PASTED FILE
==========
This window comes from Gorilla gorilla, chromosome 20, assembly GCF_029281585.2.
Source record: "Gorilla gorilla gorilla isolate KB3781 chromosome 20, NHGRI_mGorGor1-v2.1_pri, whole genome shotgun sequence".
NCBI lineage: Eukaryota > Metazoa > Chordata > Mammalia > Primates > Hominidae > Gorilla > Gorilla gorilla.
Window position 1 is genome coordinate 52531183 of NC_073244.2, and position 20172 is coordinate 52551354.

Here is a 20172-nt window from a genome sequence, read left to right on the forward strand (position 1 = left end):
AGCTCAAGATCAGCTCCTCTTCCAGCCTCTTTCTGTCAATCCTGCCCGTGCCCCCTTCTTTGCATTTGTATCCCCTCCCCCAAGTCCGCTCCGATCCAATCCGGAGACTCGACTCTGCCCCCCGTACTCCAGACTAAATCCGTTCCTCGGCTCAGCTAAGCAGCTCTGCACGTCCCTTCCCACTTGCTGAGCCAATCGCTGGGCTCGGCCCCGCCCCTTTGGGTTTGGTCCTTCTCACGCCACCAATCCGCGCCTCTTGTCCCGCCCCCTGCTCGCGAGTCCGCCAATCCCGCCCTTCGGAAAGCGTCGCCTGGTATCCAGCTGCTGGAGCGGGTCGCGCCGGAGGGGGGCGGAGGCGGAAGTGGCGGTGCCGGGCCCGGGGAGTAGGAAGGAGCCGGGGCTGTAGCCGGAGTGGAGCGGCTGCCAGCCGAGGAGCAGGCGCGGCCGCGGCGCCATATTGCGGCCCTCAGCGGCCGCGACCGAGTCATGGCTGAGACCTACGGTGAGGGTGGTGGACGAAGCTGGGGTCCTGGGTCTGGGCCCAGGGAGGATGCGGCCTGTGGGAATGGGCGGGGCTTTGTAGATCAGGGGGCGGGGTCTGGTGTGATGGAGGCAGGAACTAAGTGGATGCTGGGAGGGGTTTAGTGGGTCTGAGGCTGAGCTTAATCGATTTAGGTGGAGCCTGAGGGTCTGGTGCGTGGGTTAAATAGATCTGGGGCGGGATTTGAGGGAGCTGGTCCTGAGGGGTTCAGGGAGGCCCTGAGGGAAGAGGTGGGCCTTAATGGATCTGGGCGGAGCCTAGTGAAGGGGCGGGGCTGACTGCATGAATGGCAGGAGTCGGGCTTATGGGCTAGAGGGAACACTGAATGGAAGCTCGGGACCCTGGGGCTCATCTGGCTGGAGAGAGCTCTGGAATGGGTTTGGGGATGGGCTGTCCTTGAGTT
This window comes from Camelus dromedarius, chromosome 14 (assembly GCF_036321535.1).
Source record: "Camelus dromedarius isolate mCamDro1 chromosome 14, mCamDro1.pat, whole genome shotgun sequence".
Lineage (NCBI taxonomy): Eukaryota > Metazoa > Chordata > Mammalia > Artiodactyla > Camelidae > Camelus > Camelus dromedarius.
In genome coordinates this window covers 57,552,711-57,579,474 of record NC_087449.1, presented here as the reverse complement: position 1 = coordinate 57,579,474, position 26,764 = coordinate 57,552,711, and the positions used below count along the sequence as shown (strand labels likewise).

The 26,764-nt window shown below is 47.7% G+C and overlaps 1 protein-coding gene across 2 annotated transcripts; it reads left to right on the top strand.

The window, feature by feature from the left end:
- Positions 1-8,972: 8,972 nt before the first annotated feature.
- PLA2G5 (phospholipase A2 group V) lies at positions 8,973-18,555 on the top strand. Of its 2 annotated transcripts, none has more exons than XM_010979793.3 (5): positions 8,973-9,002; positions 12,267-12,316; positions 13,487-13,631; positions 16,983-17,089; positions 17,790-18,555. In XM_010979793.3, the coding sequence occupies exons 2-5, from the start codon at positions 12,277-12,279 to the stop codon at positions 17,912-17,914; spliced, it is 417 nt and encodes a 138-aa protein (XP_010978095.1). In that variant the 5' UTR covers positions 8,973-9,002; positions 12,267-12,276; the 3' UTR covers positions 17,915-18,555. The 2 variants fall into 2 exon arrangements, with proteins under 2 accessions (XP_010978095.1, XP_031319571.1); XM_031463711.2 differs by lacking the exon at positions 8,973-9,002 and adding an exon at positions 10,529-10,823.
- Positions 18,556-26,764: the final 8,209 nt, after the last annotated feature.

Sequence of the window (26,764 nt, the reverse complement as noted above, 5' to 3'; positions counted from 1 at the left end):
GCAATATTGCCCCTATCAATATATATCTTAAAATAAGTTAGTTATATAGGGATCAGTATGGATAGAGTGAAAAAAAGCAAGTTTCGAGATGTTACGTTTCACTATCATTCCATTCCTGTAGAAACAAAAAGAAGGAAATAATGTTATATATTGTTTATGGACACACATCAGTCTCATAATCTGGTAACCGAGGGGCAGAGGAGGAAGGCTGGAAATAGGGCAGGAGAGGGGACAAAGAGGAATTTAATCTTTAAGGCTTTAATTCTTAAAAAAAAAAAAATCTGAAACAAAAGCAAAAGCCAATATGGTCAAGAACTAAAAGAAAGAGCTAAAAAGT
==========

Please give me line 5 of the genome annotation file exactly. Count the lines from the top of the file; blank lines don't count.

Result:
Here is a 20172-nt window from a genome sequence, read left to right on the forward strand (position 1 = left end):